Charles Vernon Oldfield Bartlett (1894-1983) was a British broadcaster and politician, who served as an Independent MP in the House of Commons from 1938 to 1950. John Clute, in the Encyclopedia of Science Fiction, characterises him as being “severely disillusioned by his World War One experiences”. He wrote in Methuen’s If I Were Dictator series (as did Lord Dunsany). His sf novel Tomorrow Always Comes (1943) imagines the problems of reconstructing Germany after the Second World War.
Bartlett was the son of a bank manager in Swanage and was educated at Blundell’s School at Tiverton before he was attacked by psoriasis.
I left school at the early age of sixteen, and thus lost most of the benefits my parents had hoped to gain for me by sending me at immense sacrifice on their part to one of those absurdly private institutions known to the British as a ‘public school’. At seventeen I went abroad to learn languages in the vague belief that I might one day be a consul and make an honourable career by bailing drunken British sailors of of gaol (TIML, 21).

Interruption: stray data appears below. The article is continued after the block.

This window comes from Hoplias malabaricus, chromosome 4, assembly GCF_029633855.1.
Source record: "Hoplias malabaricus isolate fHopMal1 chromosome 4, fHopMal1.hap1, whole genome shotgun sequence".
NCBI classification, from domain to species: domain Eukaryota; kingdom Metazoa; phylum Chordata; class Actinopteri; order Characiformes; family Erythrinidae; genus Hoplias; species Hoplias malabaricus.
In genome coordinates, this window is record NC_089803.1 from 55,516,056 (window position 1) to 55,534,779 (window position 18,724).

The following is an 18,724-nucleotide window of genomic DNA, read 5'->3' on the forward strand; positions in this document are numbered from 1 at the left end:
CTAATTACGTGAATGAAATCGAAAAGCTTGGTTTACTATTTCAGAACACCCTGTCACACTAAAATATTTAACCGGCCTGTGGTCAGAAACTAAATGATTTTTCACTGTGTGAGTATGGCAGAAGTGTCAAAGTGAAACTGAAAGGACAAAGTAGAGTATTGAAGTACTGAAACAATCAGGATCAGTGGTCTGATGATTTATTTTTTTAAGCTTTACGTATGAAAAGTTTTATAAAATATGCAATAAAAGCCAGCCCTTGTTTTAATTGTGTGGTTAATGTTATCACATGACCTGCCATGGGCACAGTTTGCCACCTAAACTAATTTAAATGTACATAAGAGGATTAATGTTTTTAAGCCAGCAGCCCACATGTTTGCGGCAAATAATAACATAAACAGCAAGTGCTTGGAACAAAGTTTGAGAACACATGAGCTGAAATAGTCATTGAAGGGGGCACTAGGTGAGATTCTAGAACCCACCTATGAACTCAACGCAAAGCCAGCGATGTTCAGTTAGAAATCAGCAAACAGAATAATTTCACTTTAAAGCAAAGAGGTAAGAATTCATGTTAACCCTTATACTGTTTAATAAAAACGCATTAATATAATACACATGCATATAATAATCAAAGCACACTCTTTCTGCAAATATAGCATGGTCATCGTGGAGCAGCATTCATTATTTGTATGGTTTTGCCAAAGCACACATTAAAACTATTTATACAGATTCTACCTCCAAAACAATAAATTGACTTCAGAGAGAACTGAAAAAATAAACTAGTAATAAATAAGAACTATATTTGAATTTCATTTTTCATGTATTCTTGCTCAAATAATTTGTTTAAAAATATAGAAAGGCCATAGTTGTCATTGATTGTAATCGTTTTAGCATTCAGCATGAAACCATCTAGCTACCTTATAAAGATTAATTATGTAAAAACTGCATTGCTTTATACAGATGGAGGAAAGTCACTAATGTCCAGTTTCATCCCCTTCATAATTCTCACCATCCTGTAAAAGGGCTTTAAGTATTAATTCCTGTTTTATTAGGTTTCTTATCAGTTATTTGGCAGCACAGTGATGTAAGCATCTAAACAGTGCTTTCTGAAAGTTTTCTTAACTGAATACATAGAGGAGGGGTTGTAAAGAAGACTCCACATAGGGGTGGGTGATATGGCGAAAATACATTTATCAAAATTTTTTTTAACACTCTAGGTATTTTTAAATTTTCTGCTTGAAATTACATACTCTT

He went to Germany, to Italy, to Paris and Madrid. When he returned, his father found him a job in the city, looking after the firm’s foreign correspondence. “I went there one morning, was mercilessly snubbed, hated the place and never went back again” (TIML 27); instead he found himself a job teaching English in Berlin.
I was sacked when the little French director came suddenly into a room while I was giving a private lesson to a very large blonde woman and found her sitting on my lap. How she got there I don’t know, but I can hardly believe I took the initiative (TIML 31).